A world slightly away from mainstream films was the world of action, stunt, thriller, religious, costume drama, fantasy, historical films. Geeta Dutt nee Roy was amongst the favorite singers of many of these composers.
On the birth anniversary of Geeta Dutt, the Queen of Bhaav Gayaki, Parag Sankla explores her lesser heard gems from the repertoire of four music directors Hansraj Behl, Chitragupt, Bulo C Rani and Avinash Vyas.
Bulo C Rani
(6 March 1920 – 24 March 1993)
Bulo C Rani was born in Hyderabad, Sindh province, British India (now in Pakistan) on 6 May 1920. His birth name was Bulo Chandiram Ramchandani. He joined Ranjit Movietone in the year 1939 and is considered to be one of the pillars of Ranjit. He worked as assistant to two great composers namely Khemchand Prakash and Gyan Dutt and even sang a few songs in the early forties.
It seems like Bulo C Rani had a special fascination for fuller voices, which were capable of more expressive power. Probably, for the same reason, he was able to create a great impact on listeners with the voices of Amirbai, Zohrabai, Mukesh, Geeta Roy and Khursheed.
Between 1947 and 1965, Geeta sang as many as seventy-five songs for Bulo C Rani. About forty of these songs came in just three years (1948 to 1950). It clearly demonstrates the amount of trust this maestro composer had in the talented young singer. It goes without saying that the songs from the film Jogan (1950) are the most famous from this duo.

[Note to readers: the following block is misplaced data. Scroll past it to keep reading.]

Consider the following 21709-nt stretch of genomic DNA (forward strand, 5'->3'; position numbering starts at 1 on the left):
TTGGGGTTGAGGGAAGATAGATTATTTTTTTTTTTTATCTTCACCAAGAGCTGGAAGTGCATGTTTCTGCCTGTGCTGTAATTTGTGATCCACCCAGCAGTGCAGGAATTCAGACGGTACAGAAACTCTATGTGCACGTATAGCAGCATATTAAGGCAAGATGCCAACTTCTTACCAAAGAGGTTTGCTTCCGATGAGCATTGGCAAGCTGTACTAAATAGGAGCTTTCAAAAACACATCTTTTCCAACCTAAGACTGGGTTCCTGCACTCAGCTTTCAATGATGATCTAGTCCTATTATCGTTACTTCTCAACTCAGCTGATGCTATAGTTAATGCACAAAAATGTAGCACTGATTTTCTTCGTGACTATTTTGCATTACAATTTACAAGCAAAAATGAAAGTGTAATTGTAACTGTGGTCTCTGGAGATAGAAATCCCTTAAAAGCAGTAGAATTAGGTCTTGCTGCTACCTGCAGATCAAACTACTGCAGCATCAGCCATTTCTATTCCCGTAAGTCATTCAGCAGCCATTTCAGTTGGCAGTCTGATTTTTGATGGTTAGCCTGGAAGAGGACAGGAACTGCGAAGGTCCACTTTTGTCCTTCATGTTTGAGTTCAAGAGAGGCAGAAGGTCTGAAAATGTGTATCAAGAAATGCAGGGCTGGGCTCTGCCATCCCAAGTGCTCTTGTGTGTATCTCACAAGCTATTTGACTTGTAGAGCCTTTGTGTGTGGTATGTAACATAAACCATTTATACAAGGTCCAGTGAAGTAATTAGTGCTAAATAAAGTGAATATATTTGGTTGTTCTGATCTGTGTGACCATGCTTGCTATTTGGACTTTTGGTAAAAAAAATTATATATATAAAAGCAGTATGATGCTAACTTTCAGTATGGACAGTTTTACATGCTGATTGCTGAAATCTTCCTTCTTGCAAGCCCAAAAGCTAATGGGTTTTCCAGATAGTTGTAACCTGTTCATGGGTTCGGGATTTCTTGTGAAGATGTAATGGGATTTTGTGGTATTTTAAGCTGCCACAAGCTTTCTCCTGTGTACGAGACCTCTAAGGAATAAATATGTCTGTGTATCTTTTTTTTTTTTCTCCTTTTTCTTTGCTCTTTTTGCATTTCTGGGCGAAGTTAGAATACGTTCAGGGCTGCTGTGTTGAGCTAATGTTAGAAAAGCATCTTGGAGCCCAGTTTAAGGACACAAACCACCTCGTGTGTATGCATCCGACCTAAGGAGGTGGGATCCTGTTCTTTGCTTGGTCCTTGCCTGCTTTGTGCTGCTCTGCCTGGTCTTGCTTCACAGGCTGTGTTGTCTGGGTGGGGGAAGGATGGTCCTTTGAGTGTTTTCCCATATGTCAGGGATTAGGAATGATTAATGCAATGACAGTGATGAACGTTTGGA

A year before Jogan, Bulo C Rani created a sort of record by composing all the twelve songs for the film Darogaji in the voice of Geeta Roy. The film was produced by Nargis’s mother Jaddan Bai under Nargis Art banner. The story was around a flower vendor girl, Nargis, who is silently in love with the inspector general of the village, played by dashing hero P Jairaj. It had all kinds of songs (playful, pleading, sad, romantic, dance based etc) and perfect pairing of fresh voice of Geeta with natural acting by Nargis. Kotwal daroga apna ke ab dar kaahe ka mohe is a very naughty playful song from this film. Geeta’s voice could turn so youthful and natkhat in song like Jwaniya nigodi sataaye, ghoonghat mora khul khul jaaye.